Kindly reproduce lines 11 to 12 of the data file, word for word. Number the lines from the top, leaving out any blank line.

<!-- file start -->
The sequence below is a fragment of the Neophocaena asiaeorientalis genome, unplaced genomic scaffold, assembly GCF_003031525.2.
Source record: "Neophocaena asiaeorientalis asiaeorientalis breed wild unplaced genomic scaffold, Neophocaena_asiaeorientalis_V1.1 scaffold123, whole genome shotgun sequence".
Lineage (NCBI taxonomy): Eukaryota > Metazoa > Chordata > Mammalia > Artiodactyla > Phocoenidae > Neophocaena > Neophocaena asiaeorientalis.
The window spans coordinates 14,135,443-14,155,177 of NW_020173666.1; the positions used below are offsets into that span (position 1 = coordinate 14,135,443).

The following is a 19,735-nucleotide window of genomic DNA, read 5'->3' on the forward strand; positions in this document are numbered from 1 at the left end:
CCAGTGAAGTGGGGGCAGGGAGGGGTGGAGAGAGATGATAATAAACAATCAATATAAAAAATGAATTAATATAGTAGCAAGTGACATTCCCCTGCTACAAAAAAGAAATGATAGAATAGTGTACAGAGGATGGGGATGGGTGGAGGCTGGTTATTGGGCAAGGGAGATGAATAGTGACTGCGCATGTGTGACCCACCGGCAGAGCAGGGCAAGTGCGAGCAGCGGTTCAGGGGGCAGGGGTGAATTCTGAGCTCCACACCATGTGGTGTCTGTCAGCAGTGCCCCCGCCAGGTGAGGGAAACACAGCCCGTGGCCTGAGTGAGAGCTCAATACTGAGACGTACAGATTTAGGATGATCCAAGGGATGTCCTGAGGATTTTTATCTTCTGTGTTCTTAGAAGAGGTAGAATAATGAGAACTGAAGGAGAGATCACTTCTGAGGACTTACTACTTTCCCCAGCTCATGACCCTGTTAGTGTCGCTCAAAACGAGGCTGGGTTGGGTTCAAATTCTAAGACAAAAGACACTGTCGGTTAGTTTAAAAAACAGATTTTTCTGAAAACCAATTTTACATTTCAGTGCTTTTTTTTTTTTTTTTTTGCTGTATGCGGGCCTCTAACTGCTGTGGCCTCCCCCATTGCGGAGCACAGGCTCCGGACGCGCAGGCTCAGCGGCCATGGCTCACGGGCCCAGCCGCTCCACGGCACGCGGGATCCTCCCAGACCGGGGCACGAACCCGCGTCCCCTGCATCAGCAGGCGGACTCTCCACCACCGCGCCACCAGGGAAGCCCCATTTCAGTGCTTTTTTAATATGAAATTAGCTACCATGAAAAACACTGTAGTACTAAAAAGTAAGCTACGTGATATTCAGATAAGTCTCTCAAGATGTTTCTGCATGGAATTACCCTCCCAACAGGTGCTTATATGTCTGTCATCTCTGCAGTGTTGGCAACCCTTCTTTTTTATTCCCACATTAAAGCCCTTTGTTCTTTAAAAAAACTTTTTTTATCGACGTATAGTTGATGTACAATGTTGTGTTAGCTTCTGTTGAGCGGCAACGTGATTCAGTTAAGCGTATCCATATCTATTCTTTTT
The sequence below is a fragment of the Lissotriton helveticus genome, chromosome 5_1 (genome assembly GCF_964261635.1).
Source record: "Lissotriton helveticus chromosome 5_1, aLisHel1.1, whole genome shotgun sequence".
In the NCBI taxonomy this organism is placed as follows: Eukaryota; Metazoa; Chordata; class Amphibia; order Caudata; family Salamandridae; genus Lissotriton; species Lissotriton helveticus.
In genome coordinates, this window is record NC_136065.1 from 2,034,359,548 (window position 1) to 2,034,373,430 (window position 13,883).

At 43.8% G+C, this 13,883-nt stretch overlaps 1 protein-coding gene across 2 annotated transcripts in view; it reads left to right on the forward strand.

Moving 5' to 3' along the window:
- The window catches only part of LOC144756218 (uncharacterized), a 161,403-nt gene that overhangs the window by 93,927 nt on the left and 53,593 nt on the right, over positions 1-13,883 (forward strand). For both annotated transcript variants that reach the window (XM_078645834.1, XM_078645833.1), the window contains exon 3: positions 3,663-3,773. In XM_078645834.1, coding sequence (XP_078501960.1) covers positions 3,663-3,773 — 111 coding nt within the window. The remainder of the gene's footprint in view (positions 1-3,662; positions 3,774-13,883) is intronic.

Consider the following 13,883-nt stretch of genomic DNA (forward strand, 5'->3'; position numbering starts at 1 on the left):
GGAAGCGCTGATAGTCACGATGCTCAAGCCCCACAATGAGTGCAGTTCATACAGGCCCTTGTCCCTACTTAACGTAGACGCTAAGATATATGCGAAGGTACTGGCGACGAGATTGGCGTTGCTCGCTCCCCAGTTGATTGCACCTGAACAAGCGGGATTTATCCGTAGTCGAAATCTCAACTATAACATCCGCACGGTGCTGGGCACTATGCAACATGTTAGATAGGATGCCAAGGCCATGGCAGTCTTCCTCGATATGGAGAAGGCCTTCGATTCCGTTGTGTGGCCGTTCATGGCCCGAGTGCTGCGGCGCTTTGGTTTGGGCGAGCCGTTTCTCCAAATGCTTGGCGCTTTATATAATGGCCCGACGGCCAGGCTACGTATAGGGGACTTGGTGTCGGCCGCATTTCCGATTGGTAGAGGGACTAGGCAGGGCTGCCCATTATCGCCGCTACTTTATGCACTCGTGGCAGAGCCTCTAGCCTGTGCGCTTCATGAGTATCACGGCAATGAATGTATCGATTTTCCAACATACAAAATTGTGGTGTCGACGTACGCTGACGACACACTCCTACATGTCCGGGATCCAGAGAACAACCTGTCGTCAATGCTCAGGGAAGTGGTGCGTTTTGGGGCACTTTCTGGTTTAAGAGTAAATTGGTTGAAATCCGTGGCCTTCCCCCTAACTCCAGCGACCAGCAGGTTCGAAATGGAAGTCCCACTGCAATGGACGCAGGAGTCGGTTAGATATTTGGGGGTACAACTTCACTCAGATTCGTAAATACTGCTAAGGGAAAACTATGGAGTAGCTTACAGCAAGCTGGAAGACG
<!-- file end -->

At 43.8% G+C, this 13,883-nt stretch overlaps 1 protein-coding gene across 2 annotated transcripts in view; it reads left to right on the forward strand.

Moving 5' to 3' along the window: